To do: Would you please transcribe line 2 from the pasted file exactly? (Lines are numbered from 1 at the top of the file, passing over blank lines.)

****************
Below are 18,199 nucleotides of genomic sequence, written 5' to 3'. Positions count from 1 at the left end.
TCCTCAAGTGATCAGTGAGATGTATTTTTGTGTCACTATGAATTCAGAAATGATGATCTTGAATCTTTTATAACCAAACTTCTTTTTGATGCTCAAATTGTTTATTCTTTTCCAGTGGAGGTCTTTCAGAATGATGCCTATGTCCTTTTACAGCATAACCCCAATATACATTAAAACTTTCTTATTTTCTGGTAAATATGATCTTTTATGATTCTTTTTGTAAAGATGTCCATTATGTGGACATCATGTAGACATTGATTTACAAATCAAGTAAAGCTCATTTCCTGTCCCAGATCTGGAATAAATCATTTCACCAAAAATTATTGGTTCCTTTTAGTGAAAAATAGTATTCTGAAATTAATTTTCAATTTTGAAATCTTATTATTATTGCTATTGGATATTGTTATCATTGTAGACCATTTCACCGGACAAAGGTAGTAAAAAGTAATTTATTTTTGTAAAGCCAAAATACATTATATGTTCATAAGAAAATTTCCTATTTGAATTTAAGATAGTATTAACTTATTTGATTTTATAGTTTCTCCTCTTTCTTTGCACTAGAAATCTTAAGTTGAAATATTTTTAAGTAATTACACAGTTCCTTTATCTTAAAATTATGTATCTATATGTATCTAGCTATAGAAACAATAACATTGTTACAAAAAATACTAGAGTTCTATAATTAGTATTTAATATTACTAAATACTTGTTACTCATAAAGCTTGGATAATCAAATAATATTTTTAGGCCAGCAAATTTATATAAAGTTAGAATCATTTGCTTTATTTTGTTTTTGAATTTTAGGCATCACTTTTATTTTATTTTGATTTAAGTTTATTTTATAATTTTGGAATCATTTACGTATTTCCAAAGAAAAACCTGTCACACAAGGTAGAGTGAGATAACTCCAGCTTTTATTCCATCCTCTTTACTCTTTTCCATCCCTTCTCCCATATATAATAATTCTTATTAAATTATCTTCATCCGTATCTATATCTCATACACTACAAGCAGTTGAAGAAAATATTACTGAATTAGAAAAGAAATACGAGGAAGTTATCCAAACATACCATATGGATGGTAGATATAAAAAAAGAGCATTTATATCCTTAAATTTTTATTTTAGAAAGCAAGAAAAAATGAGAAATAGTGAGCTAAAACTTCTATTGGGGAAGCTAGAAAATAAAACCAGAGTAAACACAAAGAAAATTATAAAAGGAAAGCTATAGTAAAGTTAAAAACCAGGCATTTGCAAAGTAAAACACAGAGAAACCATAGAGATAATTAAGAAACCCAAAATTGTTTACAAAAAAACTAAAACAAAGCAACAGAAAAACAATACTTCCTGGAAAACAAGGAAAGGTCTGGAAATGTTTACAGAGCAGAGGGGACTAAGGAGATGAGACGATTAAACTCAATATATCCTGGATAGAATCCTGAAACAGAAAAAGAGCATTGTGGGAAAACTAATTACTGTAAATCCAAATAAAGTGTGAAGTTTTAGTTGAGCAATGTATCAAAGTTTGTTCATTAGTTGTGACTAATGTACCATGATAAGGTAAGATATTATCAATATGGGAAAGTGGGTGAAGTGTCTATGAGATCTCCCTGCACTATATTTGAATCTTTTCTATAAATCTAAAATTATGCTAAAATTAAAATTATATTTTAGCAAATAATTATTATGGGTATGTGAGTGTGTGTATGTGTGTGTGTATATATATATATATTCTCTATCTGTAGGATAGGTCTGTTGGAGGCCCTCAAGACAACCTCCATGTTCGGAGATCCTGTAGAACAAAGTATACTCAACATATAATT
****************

TCCTCAAGTGATCAGTGAGATGTATTTTTGTGTCACTATGAATTCAGAAATGATGATCTTGAATCTTTTATAACCAAACTTCTTTTTGATGCTCAAATTGTTTATTCTTTTCCAGTGGAGGTCTTTCAGAATGATGCCTATGTCCTTTTACAGCATAACCCCAATATACATTAAAACTTTCTTATTTTCTGGTAAATATGATCTTTTATGATTCTTTTTGTAAAGATGTCCATTATGTGGACATCATGTAGACATTGATTTACAAATCAAGTAAAGCTCATTTCCTGTCCCAGATCTGGAATAAATCATTTCACCAAAAATTATTGGTTCCTTTTAGTGAAAAATAGTATTCTGAAATTAATTTTCAATTTTGAAATCTTATTATTATTGCTATTGGATATTGTTATCATTGTAGACCATTTCACCGGACAAAGGTAGTAAAAAGTAATTTATTTTTGTAAAGCCAAAATACATTATATGTTCATAAGAAAATTTCCTATTTGAATTTAAGATAGTATTAACTTATTTGATTTTATAGTTTCTCCTCTTTCTTTGCACTAGAAATCTTAAGTTGAAATATTTTTAAGTAATTACACAGTTCCTTTATCTTAAAATTATGTATCTATATGTATCTAGCTATAGAAACAATAACATTGTTACAAAAAATACTAGAGTTCTATAATTAGTATTTAATATTACTAAATACTTGTTACTCATAAAGCTTGGATAATCAAATAATATTTTTAGGCCAGCAAATTTATATAAAGTTAGAATCATTTGCTTTATTTTGTTTTTGAATTTTAGGCATCACTTTTATTTTATTTTGATTTAAGTTTATTTTATAATTTTGGAATCATTTACGTATTTCCAAAGAAAAACCTGTCACACAAGGTAGAGTGAGATAACTCCAGCTTTTATTCCATCCTCTTTACTCTTTTCCATCCCTTCTCCCATATATAATAATTCTTATTAAATTATCTTCATCCGTATCTATATCTCATACACTACAAGCAGTTGAAGAAAATATTACTGAATTAGAAAAGAAATACGAGGAAGTTATCCAAACATACCATATGGATGGTAGATATAAAAAAAGAGCATTTATATCCTTAAATTTTTATTTTAGAAAGCAAGAAAAAATGAGAAATAGTGAGCTAAAACTTCTATTGGGGAAGCTAGAAAATAAAACCAGAGTAAACACAAAGAAAATTATAAAAGGAAAGCTATAGTAAAGTTAAAAACCAGGCATTTGCAAAGTAAAACACAGAGAAACCATAGAGATAATTAAGAAACCCAAAATTGTTTACAAAAAAACTAAAACAAAGCAACAGAAAAACAATACTTCCTGGAAAACAAGGAAAGGTCTGGAAATGTTTACAGAGCAGAGGGGACTAAGGAGATGAGACGATTAAACTCAATATATCCTGGATAGAATCCTGAAACAGAAAAAGAGCATTGTGGGAAAACTAATTACTGTAAATCCAAATAAAGTGTGAAGTTTTAGTTGAGCAATGTATCAAAGTTTGTTCATTAGTTGTGACTAATGTACCATGATAAGGTAAGATATTATCAATATGGGAAAGTGGGTGAAGTGTCTATGAGATCTCCCTGCACTATATTTGAATCTTTTCTATAAATCTAAAATTATGCTAAAATTAAAATTATATTTTAGCAAATAATTATTATGGGTATGTGAGTGTGTGTATGTGTGTGTGTATATATATATATATTCTCTATCTGTAGGATAGGTCTGTTGGAGGCCCTCAAGACAACCTCCATGTTCGGAGATCCTGTAGAACAAAGTATACTCAACATATAATT